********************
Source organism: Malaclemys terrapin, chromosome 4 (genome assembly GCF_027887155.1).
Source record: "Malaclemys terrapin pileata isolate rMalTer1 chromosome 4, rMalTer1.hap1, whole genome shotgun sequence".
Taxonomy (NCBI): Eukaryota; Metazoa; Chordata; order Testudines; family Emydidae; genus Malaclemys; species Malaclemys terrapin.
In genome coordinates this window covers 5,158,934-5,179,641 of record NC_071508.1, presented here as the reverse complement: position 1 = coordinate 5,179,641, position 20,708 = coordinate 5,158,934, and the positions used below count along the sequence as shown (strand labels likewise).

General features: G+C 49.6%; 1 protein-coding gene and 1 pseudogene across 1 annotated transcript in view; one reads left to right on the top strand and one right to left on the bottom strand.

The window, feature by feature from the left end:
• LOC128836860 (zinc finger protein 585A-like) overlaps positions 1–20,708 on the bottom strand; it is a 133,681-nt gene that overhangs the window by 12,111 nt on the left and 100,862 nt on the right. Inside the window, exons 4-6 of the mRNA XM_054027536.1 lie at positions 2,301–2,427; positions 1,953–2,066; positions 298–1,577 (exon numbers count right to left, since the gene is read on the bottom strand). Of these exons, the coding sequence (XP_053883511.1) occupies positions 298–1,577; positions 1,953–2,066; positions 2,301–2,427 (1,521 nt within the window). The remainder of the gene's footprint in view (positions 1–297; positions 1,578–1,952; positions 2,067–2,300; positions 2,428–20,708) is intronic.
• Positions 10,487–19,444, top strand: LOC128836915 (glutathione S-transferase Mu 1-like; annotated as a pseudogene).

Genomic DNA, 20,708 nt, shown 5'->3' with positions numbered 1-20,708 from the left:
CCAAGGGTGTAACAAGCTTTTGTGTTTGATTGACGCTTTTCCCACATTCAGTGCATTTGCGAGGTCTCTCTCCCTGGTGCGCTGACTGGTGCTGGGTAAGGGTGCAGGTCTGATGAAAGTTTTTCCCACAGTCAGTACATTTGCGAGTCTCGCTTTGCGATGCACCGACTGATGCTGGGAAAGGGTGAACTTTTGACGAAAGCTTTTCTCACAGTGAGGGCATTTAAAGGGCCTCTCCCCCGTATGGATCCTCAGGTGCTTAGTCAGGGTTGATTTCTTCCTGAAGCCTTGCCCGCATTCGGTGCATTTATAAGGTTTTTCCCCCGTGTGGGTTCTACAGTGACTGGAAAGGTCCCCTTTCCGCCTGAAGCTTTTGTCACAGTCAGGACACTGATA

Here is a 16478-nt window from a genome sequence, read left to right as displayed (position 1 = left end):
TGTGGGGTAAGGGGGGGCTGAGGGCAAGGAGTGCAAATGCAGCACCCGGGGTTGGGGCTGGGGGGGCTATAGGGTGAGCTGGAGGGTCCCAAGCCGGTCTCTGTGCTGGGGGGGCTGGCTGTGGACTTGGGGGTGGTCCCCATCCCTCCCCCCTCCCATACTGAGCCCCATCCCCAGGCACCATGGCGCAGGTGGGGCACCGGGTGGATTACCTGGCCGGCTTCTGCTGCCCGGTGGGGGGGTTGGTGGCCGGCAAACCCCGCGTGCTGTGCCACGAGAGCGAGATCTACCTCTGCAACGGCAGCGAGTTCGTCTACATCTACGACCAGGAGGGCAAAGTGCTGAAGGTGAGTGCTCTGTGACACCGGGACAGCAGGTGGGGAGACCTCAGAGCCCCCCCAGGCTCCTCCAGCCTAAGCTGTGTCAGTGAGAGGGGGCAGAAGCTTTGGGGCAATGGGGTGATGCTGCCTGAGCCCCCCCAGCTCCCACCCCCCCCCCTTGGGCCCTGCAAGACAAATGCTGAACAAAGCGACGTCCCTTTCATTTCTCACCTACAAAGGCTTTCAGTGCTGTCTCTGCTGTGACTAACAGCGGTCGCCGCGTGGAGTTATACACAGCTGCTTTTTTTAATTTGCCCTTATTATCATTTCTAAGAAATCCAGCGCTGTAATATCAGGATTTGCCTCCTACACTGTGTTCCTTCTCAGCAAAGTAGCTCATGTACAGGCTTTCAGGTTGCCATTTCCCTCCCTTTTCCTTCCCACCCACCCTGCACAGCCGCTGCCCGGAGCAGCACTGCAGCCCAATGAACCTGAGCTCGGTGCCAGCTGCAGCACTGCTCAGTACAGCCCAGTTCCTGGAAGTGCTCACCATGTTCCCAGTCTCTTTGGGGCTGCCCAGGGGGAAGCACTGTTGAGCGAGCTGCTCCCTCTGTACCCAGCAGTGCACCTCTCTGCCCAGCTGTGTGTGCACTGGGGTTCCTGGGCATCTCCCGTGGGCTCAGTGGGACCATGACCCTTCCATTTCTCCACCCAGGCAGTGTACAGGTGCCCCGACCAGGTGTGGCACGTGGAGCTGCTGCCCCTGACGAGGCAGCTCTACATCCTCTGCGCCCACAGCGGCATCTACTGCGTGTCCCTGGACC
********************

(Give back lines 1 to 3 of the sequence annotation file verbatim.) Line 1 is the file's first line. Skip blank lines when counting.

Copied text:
Source organism: Malaclemys terrapin, chromosome 4 (genome assembly GCF_027887155.1).
Source record: "Malaclemys terrapin pileata isolate rMalTer1 chromosome 4, rMalTer1.hap1, whole genome shotgun sequence".
Taxonomy (NCBI): Eukaryota; Metazoa; Chordata; order Testudines; family Emydidae; genus Malaclemys; species Malaclemys terrapin.